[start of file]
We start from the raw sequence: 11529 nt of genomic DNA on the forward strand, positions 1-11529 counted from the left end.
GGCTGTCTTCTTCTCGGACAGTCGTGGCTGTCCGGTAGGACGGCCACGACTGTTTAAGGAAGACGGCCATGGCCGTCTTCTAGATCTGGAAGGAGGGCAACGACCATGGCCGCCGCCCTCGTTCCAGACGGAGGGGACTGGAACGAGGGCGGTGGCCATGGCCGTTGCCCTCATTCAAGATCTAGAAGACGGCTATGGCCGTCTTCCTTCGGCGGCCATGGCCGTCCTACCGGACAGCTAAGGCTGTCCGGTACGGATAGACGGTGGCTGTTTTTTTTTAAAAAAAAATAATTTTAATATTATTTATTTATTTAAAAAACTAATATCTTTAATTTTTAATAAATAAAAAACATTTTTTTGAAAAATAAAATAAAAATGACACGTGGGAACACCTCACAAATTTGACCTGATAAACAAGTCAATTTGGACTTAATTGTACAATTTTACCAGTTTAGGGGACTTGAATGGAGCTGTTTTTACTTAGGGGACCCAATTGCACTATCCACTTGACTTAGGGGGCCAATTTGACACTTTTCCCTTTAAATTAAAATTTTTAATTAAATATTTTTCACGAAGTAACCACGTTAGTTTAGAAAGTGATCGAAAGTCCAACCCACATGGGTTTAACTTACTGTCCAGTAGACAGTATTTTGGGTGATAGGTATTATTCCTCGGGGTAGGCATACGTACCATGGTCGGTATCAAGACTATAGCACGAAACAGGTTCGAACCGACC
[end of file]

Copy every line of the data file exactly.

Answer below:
We start from the raw sequence: 11529 nt of genomic DNA on the forward strand, positions 1-11529 counted from the left end.
GGCTGTCTTCTTCTCGGACAGTCGTGGCTGTCCGGTAGGACGGCCACGACTGTTTAAGGAAGACGGCCATGGCCGTCTTCTAGATCTGGAAGGAGGGCAACGACCATGGCCGCCGCCCTCGTTCCAGACGGAGGGGACTGGAACGAGGGCGGTGGCCATGGCCGTTGCCCTCATTCAAGATCTAGAAGACGGCTATGGCCGTCTTCCTTCGGCGGCCATGGCCGTCCTACCGGACAGCTAAGGCTGTCCGGTACGGATAGACGGTGGCTGTTTTTTTTTAAAAAAAAATAATTTTAATATTATTTATTTATTTAAAAAACTAATATCTTTAATTTTTAATAAATAAAAAACATTTTTTTGAAAAATAAAATAAAAATGACACGTGGGAACACCTCACAAATTTGACCTGATAAACAAGTCAATTTGGACTTAATTGTACAATTTTACCAGTTTAGGGGACTTGAATGGAGCTGTTTTTACTTAGGGGACCCAATTGCACTATCCACTTGACTTAGGGGGCCAATTTGACACTTTTCCCTTTAAATTAAAATTTTTAATTAAATATTTTTCACGAAGTAACCACGTTAGTTTAGAAAGTGATCGAAAGTCCAACCCACATGGGTTTAACTTACTGTCCAGTAGACAGTATTTTGGGTGATAGGTATTATTCCTCGGGGTAGGCATACGTACCATGGTCGGTATCAAGACTATAGCACGAAACAGGTTCGAACCGACC